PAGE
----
CNN has featured a report on a medical aid invented by a local pharmacist.
Pill Glide—a spray that makes it easier to swallow pills—was brought to the market by Corcoran’s Jerry Robertson. It is now being marketed by FlavorX, which provided the spray for a trial that was reported on in the journal Pediatrics.
The trial included a small group of children between the ages of six and 17. The journal article reported that for years, pediatricians and parents have both tried to find ways to make swallowing pills easier for kids who have that difficulty. Robertson originally came up with the idea because his wife, Patty, has the same problem.
“There was a significant decrease in the difficulty of taking medicine with these sprays,” said Dr. Catherine Tuleu, a pharmaceuticals researcher at University College London, who conducted the research with colleagues at Great Ormond Street Hospital in the UK.
Pill Glide, which is available in Corcoran at Rite Aid, is sprayed into the mouth to lubricate and ad flavor to tablets and capsules to make them easier to swallow. It’s available in five flavors: strawberry, grape, peach, bubble gum and orange. Strawberry proved the favorite of the trial.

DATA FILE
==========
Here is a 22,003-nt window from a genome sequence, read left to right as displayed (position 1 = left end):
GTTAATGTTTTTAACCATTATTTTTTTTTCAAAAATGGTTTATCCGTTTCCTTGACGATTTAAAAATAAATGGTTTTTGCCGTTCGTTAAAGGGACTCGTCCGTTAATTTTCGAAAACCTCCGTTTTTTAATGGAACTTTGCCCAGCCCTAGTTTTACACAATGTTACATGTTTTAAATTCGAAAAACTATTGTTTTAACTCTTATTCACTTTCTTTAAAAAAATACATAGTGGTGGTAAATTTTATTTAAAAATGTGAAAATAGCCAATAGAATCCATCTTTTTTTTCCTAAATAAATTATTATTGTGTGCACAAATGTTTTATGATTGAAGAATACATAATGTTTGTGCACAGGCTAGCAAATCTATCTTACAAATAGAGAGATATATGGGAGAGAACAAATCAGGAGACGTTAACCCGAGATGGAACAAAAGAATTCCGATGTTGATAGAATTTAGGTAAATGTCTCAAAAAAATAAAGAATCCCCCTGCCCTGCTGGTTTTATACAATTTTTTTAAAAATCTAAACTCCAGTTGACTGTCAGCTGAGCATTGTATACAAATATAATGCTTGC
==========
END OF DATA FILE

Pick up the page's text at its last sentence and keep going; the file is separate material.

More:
The team tried Pill Glide with 25 children who were receiving long-term therapies for HIV or organ transplant and who were transitioning from liquid medications to solids or were known to struggle with swallowing pills.
The children in the study were asked to keep diaries of their experiences and the level of difficulty they experienced when swallowing their pills. According to the study, the flavored sprays were found to decrease the level of difficulty by a score of 0.93, almost one full level on the scale used by the team.
“It’s another thing you can try,” said Dr. Robert Scott-Jupp in the CNN report. “A lot of children we see are taking pills because there is no liquid available. The children don’t like it and find it difficult.”
Pill Glide retailes for about $6 in the United States